close by, you can repent. And it is not close by, because two thousand years
have passed, and Jesus was simply telling a lie when he said, "The day of
judgment is very close by, so repent." He was creating fear in people, that "if
you don't repent, then on the day of judgment you will be punished. It is
better that, before that, you repent. Go to the priest, confess, get rid of
But if you can get rid of your so-called sins so easily, by every Sunday going
to the priest, do you understand the implications of it? It means for the next
week you are again free to commit sins and do anything you want, because all
that you have to do is to go again to the priest.
Hindus have an even simpler method. Every year go to the Ganges, have a good
bath, and all your sins are washed away. Why make such small installments --
one week? Why not one year? And if you cannot manage once a year, then every
twelve years there is a special fair in Allahabad -- perhaps the biggest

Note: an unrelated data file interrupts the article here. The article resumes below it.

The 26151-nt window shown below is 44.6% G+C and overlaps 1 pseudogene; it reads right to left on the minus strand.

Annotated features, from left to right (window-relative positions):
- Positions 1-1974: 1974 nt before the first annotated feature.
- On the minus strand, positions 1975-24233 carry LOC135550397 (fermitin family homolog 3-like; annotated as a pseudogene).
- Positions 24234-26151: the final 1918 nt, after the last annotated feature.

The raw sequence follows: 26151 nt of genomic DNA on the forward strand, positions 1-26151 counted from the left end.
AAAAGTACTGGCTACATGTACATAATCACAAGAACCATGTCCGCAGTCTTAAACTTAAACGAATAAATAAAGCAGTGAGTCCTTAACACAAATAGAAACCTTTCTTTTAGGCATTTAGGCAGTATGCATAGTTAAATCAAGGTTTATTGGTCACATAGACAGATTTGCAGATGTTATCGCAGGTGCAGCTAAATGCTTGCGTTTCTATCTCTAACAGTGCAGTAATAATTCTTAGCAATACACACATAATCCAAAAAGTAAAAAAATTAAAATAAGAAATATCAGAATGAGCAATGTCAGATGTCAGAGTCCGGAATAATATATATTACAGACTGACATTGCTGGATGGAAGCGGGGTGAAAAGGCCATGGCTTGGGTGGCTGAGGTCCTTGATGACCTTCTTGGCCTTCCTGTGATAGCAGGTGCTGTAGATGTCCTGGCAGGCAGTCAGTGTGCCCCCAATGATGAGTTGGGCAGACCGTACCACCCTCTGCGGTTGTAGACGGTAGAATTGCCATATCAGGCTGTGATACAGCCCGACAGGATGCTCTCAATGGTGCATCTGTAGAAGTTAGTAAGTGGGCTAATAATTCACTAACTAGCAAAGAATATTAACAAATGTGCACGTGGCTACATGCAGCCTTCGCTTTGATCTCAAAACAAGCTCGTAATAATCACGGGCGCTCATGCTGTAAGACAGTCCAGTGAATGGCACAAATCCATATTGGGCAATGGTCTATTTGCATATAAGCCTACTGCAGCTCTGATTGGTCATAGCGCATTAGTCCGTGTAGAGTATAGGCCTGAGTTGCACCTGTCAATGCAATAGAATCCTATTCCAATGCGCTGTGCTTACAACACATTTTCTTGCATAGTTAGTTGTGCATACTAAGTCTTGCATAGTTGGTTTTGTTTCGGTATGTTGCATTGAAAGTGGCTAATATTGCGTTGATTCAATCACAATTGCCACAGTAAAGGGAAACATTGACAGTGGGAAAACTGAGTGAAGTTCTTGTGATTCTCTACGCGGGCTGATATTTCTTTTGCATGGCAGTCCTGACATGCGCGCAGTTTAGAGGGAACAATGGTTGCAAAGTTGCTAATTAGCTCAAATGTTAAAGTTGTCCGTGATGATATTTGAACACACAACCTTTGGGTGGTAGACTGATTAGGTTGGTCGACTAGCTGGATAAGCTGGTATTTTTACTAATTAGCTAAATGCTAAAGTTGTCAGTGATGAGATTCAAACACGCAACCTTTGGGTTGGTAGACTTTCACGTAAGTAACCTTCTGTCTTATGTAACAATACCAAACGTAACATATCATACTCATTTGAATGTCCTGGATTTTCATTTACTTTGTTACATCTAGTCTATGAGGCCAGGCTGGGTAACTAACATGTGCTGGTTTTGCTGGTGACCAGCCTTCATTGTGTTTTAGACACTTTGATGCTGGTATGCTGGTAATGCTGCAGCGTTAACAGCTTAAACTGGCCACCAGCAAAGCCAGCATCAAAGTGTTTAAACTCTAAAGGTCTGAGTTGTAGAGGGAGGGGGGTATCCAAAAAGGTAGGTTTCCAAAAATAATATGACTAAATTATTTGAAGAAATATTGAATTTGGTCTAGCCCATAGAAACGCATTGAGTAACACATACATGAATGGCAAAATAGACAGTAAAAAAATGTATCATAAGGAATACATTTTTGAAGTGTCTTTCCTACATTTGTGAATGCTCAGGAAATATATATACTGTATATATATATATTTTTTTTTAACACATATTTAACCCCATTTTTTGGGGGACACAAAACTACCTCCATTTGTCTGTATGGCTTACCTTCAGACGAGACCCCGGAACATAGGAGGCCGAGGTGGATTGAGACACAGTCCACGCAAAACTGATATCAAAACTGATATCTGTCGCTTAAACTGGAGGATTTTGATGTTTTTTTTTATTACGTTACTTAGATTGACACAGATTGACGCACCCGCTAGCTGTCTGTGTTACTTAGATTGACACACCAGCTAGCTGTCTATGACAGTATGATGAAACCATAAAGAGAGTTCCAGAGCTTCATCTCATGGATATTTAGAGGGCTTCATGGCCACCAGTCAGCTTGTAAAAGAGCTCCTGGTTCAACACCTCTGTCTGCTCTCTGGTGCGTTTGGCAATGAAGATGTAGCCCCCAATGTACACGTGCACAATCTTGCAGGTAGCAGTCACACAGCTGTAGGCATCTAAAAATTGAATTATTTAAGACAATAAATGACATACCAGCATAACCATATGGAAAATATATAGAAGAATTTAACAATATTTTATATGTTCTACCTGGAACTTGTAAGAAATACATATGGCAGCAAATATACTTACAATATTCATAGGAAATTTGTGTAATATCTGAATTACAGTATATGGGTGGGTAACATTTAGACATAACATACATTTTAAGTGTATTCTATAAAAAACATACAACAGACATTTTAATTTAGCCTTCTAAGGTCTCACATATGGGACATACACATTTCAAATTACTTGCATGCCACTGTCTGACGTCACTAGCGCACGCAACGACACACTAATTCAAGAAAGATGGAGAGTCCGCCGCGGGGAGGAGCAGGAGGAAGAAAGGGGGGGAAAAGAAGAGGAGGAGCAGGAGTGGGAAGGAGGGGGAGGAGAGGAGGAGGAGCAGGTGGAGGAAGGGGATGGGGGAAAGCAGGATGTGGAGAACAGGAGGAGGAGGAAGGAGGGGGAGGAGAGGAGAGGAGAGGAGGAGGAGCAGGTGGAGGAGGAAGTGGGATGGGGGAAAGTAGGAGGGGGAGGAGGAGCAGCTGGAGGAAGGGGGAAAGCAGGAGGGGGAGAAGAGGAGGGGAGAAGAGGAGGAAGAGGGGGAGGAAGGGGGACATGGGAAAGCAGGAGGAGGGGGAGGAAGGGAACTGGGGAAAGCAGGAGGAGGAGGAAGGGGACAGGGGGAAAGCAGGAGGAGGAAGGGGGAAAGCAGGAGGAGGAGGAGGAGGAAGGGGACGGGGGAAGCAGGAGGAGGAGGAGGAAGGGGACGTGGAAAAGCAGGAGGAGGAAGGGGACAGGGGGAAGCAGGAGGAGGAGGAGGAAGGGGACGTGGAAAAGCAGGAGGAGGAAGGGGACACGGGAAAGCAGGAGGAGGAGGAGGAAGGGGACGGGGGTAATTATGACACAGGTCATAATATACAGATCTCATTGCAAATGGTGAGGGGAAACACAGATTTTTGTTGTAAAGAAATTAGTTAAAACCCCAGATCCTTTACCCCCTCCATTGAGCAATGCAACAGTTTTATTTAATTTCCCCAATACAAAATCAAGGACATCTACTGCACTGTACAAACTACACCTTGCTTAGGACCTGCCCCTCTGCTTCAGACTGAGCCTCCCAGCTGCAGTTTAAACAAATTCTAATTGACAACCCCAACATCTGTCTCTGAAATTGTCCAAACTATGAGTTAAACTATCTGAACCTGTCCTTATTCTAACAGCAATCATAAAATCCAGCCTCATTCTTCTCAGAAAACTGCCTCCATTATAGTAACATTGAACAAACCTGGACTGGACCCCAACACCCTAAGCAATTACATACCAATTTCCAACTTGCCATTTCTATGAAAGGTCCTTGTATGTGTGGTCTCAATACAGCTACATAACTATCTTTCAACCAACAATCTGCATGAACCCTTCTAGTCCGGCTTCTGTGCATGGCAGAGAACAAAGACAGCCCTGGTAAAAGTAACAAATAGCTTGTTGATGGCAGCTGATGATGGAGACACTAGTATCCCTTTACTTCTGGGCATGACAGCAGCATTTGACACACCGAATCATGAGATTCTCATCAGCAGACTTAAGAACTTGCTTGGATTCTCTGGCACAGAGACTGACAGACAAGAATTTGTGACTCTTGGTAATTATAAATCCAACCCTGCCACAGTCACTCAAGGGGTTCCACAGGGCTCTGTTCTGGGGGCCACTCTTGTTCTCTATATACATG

gathering of people in the whole world, millions of people. Whatever you have
done in twelve years, by taking a bath in the Ganges on that day you are clean,
free to do the same things again; at least for another twelve years there is no
I am reminded of an incident in Ramakrishna's
life. He was very simple, uneducated, but a man of tremendous insight. A man
came to him and said, "I am going to the Ganges -- it is the twelfth year --
and I want your blessings. And is it true that all sins that you have done are
Ramakrishna was not my type. He said, "Yes, it is
true. All sins are washed out while you take a dip in the Ganges."
The man gave a great sigh of relief. He said,
"Then it is good. If you say so, then it is perfect."
Ramakrishna said, "But I have not finished, I
have to say something more. Have you seen those big trees on the bank of the
Ganges?" He said, "Yes."
Ramakrishna said, "That is the trouble: when you
take the dip in the Ganges your sins jump out and sit on the trees, and they
wait for you. How long can you remain in the water? The Ganges is really great